Tuesday, August 11, 2020
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What psychologists know about bullying

One article in a special issue of American Psychologist, written by two University of Illinois professors and one at Arizona State University, says there’s a difference between bullying and aggression in general.

The study’s authors—Philip Rodkin, Dorothy Espelage, and Laura Hanish—describe bullying from a relationship perspective, saying a relationship has to exist between the bully and the victim and that the relationship must feature “an imbalance of power between the two.”

“Bullying is perpetrated within a relationship, albeit a coercive, unequal, asymmetric relationship characterized by aggression,” they wrote in “A Relational Framework for Understanding Bullying: Developmental Antecedents and Outcomes.”

Within that perspective, the image of bullies as socially incompetent youth who rely on physical coercion to resolve conflicts is nothing more than a stereotype. While this type of “bully-victim” does exist and is primarily male, the authors describe another type of bully who is more socially integrated and has surprisingly high levels of popularity among his or her peers.

Other articles in the special issue include:

  • Researchers at the University of Saskatchewan and the University of Ottawa, in Long-Term Adult Outcomes of Peer Victimization in Childhood and Adolescence: Pathways to Adjustment and Maladjustment, write that the negative impact of bullying on academic functioning, physical and mental health, and social relationships and self-perceptions can last through the school years but not necessarily into adulthood. Different outcomes are seen in bullying victims based on their biology, the timing of the bullying, support systems victims have in place, and their own perception of themselves.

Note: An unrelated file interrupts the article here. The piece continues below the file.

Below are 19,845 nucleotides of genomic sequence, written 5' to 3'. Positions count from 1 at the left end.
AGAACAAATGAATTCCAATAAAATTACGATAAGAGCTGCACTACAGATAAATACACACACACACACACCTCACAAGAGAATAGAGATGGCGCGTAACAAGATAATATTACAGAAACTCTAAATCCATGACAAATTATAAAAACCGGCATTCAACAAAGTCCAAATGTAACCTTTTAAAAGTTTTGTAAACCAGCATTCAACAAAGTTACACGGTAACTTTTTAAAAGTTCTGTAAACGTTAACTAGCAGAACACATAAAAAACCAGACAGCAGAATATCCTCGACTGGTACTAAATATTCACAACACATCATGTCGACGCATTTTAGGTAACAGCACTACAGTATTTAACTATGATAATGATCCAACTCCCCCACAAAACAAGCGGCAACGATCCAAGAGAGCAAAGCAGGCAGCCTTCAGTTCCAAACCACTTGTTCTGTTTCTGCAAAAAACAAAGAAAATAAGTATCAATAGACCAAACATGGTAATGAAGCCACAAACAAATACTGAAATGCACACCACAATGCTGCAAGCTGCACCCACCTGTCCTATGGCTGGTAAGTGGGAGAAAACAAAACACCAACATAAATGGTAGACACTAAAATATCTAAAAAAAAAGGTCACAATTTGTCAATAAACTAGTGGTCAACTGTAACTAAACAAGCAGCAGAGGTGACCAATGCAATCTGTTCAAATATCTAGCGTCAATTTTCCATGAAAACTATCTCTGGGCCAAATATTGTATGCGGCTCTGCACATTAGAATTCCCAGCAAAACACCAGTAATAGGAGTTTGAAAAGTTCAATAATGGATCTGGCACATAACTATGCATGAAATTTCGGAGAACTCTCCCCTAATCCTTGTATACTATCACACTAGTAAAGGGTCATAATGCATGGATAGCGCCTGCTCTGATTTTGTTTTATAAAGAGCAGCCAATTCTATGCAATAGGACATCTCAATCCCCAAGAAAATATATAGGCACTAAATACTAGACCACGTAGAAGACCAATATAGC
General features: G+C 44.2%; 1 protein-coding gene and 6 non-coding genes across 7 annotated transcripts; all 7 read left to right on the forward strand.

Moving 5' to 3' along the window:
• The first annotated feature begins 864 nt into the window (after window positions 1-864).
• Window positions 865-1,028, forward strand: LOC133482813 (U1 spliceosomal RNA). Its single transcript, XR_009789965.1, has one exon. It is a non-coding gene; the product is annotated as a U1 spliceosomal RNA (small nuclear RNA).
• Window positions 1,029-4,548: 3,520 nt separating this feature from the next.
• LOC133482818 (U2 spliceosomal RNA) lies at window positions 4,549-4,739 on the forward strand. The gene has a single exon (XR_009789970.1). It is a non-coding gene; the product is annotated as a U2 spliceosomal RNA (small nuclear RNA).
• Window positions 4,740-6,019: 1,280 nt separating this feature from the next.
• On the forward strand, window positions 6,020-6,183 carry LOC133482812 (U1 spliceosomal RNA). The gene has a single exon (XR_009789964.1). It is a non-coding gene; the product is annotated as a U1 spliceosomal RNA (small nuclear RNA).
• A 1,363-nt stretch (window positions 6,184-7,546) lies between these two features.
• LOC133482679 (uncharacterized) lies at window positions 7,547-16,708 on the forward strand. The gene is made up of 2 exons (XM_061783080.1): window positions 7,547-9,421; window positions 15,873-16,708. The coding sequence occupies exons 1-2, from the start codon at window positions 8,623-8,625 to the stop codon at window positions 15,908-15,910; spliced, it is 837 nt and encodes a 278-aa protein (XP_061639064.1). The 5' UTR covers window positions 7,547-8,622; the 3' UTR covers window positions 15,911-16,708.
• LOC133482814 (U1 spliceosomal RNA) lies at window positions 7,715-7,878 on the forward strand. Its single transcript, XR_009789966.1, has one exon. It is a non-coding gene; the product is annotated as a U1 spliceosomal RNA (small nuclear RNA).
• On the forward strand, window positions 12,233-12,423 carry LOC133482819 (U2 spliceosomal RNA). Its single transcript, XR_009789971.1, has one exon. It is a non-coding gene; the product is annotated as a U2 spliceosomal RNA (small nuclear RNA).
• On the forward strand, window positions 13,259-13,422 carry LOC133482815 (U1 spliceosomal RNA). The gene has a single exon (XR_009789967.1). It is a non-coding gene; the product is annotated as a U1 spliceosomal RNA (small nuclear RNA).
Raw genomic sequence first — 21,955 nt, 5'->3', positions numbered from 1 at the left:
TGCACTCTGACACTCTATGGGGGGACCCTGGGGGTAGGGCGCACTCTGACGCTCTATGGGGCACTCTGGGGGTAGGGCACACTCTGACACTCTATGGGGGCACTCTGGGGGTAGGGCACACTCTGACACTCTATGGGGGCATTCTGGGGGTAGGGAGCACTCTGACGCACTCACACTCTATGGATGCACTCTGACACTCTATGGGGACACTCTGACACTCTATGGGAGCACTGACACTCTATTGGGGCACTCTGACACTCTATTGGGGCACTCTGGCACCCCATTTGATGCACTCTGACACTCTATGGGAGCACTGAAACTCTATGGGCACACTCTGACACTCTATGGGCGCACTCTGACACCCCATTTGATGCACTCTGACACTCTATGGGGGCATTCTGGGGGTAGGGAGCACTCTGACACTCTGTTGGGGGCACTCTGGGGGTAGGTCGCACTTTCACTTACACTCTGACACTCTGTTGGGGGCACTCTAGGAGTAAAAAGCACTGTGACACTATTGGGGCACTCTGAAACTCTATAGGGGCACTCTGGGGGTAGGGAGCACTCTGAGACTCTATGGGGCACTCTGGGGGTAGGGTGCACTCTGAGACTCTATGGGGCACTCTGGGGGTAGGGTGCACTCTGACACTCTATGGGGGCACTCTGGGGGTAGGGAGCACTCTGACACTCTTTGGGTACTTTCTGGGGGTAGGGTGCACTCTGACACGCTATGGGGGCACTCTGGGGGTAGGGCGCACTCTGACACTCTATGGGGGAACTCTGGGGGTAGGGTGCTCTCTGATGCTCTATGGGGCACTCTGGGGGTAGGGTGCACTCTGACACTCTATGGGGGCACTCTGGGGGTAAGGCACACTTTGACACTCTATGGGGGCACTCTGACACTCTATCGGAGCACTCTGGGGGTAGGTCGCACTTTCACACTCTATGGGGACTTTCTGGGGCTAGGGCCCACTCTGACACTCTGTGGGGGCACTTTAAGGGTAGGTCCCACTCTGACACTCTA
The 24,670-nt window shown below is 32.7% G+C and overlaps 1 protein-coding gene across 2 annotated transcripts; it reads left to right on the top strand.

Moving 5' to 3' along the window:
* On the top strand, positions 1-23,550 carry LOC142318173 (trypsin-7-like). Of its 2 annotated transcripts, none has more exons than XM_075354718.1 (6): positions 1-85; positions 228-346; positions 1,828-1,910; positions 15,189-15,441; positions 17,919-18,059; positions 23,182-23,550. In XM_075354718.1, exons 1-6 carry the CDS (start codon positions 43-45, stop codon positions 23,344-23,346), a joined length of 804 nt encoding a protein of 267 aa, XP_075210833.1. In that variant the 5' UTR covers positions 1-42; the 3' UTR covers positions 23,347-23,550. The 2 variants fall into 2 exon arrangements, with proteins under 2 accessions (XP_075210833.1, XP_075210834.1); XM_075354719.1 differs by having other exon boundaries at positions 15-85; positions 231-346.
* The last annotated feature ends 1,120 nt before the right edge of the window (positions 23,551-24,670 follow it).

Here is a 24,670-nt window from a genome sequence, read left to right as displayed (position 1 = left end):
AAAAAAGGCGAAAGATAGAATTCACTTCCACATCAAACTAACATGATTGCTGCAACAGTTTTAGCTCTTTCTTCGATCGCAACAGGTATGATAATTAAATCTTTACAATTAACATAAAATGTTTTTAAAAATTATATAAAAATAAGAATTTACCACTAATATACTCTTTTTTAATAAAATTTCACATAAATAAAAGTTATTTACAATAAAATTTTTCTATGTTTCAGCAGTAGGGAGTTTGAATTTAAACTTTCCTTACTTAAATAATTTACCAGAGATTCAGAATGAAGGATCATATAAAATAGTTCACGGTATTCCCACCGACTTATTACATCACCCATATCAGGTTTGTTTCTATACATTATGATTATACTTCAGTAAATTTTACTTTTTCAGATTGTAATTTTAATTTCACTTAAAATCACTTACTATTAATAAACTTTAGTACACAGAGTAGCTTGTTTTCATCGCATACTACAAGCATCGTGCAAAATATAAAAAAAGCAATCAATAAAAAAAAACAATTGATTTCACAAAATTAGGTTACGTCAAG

• A survey by scientists at the University of Virginia and Clemson University studies laws in different states related to the way in which schools are held accountable when students are victimized by peer bullies. They write that current legal and policy approaches, rooted in harassment and discrimination law, don’t provide adequate protection for bullying victims. They go on to make recommendations for school policies about bullying.
  • Researchers at the University of Nebraska and the University of British Columbia combined forces to study the different roles students play in bullying scenarios—from bullies to victims to witnesses—and the effects those different roles have on their bullying activity. They say a single student may be bullied at school but come home to victimize a younger sibling. They suggest a model that accounts for the complex and dynamic nature of bullying across multiple settings over time.
  • Finally, Catherine Bradshaw at the University of Virginia surveys bullying prevention programs to determine which ones have been most effective. She makes recommendations based on the methods that look promising, such as close playground supervision, family involvement, and consistent classroom management strategies, concluding that a three-tiered approach can meet the needs of students at all risk levels. Efforts need to be sustained and integrated into students’ lives in order to bring about any real change, though.
Paul Katula is the executive editor of the Voxitatis Research Foundation, which publishes this blog. For more information, see the About page.

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